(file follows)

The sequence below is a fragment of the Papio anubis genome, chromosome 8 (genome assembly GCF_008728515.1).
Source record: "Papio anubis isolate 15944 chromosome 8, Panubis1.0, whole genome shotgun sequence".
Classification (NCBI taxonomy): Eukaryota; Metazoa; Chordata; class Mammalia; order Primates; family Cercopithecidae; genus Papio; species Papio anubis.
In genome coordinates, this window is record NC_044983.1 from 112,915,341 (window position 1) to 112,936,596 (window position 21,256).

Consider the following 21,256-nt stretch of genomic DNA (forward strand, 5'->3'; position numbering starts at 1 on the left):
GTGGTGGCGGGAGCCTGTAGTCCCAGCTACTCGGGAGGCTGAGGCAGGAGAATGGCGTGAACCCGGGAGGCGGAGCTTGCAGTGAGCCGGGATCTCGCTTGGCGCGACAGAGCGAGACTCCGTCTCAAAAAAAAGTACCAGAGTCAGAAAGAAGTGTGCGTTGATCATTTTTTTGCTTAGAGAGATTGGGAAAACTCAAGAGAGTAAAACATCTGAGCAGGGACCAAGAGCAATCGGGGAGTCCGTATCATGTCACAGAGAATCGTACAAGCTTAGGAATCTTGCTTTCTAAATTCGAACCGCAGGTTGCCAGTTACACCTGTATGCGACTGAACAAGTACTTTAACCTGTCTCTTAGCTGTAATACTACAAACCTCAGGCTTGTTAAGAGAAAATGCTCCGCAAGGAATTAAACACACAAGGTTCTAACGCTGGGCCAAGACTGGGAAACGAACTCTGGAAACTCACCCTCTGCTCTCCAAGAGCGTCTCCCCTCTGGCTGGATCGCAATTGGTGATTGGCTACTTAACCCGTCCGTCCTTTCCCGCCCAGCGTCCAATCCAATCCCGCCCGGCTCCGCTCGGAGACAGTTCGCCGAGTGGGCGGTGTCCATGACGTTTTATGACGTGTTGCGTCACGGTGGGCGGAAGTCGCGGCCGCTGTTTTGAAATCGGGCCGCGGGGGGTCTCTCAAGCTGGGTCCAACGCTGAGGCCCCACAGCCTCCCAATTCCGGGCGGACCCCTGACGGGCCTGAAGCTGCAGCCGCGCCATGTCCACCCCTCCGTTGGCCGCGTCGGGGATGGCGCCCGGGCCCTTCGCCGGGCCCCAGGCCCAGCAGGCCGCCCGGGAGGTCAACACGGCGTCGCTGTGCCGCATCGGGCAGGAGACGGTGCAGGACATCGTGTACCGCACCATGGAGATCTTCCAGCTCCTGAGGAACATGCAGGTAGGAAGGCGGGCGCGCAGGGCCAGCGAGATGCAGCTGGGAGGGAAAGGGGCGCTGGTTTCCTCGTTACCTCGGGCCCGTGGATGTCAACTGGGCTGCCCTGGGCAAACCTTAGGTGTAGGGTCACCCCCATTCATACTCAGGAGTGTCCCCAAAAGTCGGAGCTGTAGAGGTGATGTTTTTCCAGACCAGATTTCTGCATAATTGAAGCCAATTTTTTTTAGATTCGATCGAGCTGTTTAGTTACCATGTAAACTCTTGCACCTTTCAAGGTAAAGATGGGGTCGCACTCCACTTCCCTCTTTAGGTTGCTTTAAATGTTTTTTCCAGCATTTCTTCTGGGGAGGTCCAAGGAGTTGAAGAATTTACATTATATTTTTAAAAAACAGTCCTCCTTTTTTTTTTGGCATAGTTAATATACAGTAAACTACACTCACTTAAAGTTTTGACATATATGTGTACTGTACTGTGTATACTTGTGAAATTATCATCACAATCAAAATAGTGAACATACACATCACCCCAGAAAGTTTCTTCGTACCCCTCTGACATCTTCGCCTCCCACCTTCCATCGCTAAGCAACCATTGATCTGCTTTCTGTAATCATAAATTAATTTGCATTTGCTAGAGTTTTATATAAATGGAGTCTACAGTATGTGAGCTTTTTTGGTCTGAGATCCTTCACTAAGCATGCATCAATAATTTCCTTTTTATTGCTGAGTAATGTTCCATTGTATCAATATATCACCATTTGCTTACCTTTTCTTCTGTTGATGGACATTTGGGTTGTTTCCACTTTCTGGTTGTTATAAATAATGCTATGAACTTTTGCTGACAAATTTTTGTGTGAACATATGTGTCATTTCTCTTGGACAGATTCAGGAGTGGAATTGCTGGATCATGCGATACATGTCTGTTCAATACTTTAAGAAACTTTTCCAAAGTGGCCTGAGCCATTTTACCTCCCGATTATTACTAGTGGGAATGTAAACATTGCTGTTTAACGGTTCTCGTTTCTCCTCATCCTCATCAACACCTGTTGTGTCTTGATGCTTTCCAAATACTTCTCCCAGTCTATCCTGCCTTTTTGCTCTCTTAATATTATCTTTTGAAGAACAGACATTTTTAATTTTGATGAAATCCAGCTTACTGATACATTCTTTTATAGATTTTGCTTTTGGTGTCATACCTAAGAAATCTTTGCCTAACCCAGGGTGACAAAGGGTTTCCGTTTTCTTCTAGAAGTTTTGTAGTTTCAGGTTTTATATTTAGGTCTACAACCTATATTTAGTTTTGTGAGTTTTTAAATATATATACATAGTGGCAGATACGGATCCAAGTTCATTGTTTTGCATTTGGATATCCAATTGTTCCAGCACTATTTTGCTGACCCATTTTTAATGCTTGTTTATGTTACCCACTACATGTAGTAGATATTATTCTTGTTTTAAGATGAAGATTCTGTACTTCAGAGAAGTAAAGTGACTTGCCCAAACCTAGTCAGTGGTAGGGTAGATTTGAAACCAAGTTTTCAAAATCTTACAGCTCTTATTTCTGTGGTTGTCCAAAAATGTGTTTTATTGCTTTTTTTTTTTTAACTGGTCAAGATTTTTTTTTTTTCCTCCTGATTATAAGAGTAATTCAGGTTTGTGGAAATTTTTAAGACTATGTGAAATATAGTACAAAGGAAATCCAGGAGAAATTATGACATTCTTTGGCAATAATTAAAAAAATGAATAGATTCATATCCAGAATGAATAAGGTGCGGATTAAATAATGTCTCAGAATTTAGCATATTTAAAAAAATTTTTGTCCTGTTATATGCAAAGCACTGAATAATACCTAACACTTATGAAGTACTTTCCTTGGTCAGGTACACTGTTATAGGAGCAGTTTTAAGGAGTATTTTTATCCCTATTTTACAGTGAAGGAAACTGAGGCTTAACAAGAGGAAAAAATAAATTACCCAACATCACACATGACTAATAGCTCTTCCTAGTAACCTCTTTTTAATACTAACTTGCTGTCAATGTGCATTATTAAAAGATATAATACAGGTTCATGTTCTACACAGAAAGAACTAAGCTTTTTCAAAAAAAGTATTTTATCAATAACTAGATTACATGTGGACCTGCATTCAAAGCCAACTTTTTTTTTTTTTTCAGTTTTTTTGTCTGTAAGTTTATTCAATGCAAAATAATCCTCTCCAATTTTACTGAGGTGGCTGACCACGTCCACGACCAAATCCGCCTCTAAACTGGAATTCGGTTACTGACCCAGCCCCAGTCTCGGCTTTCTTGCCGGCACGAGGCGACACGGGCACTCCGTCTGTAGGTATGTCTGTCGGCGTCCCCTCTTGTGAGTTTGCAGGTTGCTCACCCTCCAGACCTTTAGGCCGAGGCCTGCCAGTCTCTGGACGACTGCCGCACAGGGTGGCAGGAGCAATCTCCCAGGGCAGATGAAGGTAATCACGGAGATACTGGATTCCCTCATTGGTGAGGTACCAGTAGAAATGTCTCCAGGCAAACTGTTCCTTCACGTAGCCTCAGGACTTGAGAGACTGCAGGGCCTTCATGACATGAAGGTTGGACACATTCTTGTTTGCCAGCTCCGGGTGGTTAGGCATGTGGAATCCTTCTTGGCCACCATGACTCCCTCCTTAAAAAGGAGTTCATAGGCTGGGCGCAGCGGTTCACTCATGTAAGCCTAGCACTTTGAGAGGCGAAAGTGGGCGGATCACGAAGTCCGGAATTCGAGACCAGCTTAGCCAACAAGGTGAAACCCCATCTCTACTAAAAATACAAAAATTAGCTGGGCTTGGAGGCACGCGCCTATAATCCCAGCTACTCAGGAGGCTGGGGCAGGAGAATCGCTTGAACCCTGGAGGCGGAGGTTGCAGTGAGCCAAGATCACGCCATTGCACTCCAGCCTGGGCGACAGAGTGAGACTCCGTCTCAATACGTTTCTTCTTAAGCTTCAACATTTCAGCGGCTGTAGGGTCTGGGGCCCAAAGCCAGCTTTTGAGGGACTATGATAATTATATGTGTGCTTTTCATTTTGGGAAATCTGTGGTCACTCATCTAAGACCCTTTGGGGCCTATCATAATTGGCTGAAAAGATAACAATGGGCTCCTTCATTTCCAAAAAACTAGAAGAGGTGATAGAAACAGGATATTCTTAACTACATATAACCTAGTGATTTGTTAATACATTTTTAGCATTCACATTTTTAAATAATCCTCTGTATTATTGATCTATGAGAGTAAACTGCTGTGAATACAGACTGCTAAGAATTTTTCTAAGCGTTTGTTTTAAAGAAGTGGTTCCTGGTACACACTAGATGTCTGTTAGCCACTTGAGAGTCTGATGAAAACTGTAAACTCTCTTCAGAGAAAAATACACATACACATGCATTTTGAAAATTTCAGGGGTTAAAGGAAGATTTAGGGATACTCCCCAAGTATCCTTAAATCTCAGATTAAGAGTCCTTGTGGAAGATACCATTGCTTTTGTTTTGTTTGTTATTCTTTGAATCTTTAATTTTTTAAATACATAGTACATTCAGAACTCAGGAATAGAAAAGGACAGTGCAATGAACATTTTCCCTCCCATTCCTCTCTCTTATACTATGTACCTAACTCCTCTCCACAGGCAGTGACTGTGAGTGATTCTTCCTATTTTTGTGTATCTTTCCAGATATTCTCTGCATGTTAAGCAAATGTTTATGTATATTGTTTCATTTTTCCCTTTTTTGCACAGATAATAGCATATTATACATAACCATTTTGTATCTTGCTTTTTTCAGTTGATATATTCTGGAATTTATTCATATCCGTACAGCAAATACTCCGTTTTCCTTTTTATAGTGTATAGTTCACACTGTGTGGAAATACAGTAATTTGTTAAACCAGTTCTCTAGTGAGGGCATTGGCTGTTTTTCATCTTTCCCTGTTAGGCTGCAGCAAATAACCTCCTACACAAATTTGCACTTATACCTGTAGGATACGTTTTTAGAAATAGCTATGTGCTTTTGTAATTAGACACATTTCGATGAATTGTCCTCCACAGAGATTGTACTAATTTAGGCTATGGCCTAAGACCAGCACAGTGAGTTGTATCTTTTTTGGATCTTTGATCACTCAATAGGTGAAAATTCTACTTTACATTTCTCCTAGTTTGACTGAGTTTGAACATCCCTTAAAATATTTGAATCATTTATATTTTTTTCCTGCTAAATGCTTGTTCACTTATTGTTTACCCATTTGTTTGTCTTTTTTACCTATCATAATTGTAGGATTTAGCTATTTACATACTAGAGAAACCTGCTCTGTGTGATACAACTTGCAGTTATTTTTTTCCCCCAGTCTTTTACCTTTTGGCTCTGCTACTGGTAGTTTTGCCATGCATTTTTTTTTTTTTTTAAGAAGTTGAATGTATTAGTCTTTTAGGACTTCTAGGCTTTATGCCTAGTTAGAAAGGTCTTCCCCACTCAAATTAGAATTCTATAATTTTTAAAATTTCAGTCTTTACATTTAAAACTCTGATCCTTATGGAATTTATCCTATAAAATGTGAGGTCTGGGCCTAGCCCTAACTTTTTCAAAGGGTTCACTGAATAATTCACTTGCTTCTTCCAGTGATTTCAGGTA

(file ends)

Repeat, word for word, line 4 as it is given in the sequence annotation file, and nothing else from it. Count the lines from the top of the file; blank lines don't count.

In genome coordinates, this window is record NC_044983.1 from 112,915,341 (window position 1) to 112,936,596 (window position 21,256).